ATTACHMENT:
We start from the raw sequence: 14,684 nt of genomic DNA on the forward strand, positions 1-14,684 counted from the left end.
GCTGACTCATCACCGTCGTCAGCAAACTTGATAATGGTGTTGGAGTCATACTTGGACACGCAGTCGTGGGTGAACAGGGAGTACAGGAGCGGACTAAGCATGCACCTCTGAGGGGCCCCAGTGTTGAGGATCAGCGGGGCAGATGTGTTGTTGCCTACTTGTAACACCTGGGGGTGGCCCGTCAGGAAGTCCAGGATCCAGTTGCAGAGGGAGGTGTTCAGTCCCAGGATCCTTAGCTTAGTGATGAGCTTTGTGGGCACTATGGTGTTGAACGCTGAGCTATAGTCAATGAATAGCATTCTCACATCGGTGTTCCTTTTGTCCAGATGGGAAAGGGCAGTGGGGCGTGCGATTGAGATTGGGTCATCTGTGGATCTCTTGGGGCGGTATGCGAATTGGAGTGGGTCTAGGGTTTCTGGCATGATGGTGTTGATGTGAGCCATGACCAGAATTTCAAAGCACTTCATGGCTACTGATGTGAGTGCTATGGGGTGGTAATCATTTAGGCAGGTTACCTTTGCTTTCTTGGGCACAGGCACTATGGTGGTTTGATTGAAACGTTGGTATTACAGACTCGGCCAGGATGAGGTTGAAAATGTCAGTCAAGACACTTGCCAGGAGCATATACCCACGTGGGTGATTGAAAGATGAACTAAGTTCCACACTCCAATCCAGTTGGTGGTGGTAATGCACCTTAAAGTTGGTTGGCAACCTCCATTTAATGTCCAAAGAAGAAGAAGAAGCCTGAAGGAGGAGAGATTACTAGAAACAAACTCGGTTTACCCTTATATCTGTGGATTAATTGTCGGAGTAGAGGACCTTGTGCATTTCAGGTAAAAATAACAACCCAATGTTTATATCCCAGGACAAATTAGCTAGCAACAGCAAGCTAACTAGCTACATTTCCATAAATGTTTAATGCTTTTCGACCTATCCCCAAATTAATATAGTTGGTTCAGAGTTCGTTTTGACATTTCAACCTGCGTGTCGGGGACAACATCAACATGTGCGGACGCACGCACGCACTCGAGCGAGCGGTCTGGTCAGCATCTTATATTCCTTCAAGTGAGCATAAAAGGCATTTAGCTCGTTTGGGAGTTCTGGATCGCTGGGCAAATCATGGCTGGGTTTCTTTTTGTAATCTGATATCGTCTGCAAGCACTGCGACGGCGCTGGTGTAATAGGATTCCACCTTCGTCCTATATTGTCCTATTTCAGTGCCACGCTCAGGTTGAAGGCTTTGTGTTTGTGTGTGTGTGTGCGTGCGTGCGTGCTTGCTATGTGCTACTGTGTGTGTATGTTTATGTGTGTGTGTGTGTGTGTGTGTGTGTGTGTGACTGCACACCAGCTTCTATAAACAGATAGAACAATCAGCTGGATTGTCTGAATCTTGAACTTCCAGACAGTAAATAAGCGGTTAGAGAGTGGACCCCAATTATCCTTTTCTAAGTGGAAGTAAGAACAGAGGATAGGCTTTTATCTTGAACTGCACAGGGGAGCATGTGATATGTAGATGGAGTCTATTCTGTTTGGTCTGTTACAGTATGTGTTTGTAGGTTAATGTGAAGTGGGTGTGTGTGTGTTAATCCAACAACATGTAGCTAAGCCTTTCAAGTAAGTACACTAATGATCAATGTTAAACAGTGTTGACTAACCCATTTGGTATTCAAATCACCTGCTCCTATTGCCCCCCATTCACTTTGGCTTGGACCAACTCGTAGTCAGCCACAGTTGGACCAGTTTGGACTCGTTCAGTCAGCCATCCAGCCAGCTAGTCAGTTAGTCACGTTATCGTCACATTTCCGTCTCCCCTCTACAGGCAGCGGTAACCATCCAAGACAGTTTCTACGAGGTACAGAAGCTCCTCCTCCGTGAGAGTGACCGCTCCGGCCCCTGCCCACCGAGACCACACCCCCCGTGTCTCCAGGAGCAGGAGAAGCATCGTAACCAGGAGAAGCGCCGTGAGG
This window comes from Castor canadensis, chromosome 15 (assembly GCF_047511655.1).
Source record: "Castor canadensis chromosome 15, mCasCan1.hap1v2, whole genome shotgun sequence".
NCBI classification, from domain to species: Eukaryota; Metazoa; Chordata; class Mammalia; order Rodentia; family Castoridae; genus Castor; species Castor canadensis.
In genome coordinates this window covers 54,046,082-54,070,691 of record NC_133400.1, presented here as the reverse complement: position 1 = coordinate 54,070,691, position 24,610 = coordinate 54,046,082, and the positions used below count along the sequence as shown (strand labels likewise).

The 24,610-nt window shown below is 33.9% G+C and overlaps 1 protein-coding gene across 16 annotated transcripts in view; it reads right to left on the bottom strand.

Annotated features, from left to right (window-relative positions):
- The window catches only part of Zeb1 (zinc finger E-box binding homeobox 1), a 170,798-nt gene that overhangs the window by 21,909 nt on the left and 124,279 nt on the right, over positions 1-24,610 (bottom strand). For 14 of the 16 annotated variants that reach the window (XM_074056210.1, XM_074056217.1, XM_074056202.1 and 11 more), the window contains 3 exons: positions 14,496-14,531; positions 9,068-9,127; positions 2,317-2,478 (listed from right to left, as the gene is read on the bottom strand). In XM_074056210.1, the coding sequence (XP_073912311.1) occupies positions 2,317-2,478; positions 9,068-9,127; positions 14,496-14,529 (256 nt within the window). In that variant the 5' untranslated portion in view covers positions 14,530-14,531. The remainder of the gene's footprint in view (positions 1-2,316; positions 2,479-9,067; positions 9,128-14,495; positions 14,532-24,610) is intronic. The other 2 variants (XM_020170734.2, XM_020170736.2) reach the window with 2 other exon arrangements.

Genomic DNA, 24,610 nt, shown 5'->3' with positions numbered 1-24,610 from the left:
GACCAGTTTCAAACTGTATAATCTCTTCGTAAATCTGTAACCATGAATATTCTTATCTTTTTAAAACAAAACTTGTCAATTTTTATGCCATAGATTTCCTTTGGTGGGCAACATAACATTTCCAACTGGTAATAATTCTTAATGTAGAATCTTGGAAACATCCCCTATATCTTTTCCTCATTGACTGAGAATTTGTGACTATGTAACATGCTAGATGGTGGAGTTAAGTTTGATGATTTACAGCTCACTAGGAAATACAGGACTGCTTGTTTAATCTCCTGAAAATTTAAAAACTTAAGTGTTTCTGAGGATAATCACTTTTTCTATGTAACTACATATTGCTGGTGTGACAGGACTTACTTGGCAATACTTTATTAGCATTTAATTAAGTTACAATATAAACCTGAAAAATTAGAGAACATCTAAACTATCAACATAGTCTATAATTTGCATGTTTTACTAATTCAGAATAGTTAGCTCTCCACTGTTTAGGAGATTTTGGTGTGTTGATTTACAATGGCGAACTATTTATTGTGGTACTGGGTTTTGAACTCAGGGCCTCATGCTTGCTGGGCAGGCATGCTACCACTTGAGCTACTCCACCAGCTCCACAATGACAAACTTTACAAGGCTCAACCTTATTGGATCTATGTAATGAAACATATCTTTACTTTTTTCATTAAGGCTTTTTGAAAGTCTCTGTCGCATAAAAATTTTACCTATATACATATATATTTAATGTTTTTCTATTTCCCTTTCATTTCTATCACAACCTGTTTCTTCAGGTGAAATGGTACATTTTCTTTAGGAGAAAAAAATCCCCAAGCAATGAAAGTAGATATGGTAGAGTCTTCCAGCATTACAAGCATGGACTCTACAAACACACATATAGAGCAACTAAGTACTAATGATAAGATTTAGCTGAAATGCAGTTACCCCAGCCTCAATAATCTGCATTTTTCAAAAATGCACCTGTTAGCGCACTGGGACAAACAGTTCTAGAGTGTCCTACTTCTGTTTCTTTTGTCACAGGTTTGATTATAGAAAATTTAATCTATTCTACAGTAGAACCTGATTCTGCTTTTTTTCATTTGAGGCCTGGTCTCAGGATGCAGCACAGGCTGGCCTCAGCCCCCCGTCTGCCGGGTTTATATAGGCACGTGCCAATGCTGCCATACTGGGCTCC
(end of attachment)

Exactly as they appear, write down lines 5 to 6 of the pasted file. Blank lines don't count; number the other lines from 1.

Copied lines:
NCBI classification, from domain to species: Eukaryota; Metazoa; Chordata; class Mammalia; order Rodentia; family Castoridae; genus Castor; species Castor canadensis.
In genome coordinates this window covers 54,046,082-54,070,691 of record NC_133400.1, presented here as the reverse complement: position 1 = coordinate 54,070,691, position 24,610 = coordinate 54,046,082, and the positions used below count along the sequence as shown (strand labels likewise).